Colour Vision Deficiency (CVD) affects about 8% of the male and 0.5% of the female population. So, with these figures, it is natural to assume that there are a good number of practicing, colour blind artists.
Although there are plenty of reports,data and thesis’ that discuss this particular visual impairment there doesn’t seem to be much written about how artists operate under these circumstances.
As a lifelong artist with CVD I’ve always had an interest in colour and how I perceive it. Over time I’ve realised that how I see a colour, or if I’ve used the correct one, isn’t of importance as my pictures are a representation of how I view the world. I was curious how I could sometimes get things right and other times be so wide of the mark. So I started to catalogue the possible reasons behind this.
All my life I’ve been asked to validate my colour blindness with adhoc tests where people would point at things and ask me the colours. “What colour is this pen?”, “Is your jumper red or green?”. It became a standard at school and at times I would deliberately get things wrong as people looked so upset when I was right. If only they’d asked about the turquoise instead of the blue pen, that one would always get me.
Catalogue of colour
So over time we build up a bank of colour associated things, some natural, green grass, blue sky, some are social conventions, red phone boxes, black taxis, while others are personal, a purple badge or an orange mug. Our brain stores these colour things and then when we have a conflict it searches out possible matches to correct our perceptions.
This could partly explain how we sometimes can see the red flowers in a bush or the girl in a crowd wearing the peach dress. The mind cleverly finds the right match through past objects we associate with a certain colour.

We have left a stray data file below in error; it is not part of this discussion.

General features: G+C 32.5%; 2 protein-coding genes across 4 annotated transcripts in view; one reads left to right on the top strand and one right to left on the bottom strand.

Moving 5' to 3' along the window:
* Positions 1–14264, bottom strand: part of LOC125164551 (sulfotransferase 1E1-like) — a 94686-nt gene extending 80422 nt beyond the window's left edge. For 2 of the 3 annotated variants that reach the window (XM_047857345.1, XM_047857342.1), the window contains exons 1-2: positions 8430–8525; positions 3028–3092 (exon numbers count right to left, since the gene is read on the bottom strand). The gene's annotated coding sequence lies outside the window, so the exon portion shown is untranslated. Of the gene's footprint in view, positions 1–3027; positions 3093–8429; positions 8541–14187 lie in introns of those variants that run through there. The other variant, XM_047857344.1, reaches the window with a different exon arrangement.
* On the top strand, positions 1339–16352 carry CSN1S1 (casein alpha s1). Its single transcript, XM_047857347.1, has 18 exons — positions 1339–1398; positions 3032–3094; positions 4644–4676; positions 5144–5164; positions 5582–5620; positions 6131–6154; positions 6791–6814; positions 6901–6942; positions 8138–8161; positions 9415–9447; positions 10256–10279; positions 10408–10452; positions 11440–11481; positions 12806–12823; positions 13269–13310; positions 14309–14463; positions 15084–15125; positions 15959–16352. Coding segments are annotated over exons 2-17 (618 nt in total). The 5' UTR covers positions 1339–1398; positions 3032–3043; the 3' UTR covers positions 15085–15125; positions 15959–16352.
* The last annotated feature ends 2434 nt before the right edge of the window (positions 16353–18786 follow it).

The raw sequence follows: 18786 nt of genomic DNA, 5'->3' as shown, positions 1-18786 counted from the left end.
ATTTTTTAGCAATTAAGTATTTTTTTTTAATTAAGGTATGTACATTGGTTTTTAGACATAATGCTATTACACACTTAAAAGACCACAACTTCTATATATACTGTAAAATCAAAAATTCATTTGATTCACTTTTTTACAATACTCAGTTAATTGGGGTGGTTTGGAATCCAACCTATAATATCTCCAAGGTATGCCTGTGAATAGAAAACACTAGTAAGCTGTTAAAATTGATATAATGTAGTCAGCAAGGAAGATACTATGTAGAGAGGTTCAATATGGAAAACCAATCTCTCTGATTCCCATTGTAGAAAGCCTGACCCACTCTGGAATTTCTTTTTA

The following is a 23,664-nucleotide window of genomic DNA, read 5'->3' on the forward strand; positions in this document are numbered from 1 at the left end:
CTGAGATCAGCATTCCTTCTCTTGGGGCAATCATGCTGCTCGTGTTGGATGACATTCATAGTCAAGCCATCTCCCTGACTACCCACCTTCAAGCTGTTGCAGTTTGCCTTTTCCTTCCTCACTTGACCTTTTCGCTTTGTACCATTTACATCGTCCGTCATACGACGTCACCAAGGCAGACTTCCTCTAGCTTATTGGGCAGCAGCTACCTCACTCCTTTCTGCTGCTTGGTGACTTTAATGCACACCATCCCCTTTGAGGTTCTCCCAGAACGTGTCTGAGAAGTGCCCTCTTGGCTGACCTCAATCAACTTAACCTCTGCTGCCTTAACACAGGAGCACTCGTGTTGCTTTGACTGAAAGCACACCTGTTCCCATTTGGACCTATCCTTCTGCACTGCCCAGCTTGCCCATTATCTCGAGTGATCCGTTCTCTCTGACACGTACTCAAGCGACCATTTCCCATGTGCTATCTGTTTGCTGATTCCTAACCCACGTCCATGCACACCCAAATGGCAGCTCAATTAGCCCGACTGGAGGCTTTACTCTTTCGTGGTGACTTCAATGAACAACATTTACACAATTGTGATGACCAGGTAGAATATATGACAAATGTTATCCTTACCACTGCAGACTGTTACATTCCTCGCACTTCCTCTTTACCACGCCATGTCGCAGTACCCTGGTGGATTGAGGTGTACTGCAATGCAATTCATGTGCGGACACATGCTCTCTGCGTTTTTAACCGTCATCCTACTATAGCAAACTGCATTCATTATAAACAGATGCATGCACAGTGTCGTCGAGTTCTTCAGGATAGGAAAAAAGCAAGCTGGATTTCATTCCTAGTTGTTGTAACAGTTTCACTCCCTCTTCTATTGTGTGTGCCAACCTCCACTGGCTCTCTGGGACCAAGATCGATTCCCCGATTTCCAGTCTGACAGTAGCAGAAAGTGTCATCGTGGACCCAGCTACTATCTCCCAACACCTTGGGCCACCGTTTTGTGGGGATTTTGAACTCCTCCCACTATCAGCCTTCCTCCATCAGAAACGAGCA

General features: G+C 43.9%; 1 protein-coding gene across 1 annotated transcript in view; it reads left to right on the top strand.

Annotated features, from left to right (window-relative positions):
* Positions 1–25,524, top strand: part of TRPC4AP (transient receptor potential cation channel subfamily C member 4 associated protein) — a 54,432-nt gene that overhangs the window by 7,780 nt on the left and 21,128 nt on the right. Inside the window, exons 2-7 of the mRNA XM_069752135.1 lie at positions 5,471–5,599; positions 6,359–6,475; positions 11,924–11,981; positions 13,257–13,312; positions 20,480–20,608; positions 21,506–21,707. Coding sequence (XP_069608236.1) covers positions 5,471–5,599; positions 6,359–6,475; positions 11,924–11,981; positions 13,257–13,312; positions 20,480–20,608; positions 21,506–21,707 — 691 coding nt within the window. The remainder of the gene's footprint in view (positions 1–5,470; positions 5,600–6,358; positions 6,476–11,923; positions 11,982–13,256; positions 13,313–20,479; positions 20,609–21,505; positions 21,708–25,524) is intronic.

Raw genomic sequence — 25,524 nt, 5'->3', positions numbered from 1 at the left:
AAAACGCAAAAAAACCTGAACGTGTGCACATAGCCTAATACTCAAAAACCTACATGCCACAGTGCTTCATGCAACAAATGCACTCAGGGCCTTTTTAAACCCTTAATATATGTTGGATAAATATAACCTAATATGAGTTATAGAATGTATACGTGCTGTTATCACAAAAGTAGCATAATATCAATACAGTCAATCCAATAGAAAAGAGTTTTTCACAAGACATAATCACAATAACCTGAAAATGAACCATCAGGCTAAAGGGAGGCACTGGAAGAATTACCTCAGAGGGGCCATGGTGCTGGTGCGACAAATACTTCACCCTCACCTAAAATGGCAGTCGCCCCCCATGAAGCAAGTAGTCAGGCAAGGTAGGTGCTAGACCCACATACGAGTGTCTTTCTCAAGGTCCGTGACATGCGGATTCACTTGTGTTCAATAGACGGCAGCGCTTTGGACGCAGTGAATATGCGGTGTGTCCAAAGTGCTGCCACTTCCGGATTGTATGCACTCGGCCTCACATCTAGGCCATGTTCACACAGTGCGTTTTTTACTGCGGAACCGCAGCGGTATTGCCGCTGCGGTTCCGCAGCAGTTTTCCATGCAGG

Problems with Tone
Tonality is another colour aspect that can help and hinder the CVD viewer. The same colour brightly lit or in deep shade will take on a different hue. So a dark green may be confused with deep red, but if the green is a few tones lighter, the conflict will not arise. It may be difficult to find a red tiled roof in a forest during the summer. However, as the leaves change during different seasons the roof will be more visible as they become paler or darker.
Dusk and dawn are times when colour identification can be tricky. At these times the clues are less obvious, the differences not so pronounced and this is when we have trouble deciding between the choices. Equally, two colours, brightly lit can be troublesome.
Just as we draw conclusions about colours from their environment, our brains can also make connections with shapes and give the known forms a colour code. Objects which have a certain shape, tend to be a particular colour. A leaf, or a plum for example have shades that we would recognise and the brain knows this.
Colour swamping and object context can also affect our chart. By sheer intensity you can have one colour over-powered by its surroundings. For instance a ginger kitten on a luscious green lawn. The massive quantity of green grass will turn the poor kitty green with no problem. Although if you look long enough the brain can change it back to ginger as it knows there are no green cats.
I experienced a similar effect when watching the Dutch football team play. Their kit is an incredibly luminous orange, so much so that it changes the colour of the pitch. Now even I know that grass is not orange.
The brain is a wonderfully, adaptable organ and I think that once it knows we struggle with colours it goes some way to help us get things right.
I don’t believe it cures our colour perception but over time, building up a bank of colour knowledge and a list of known colour objects it can make calculated choices. It’s not always correct and most often not right at all. Although this could explain how occasionally we defy the odds and see the berries in the trees.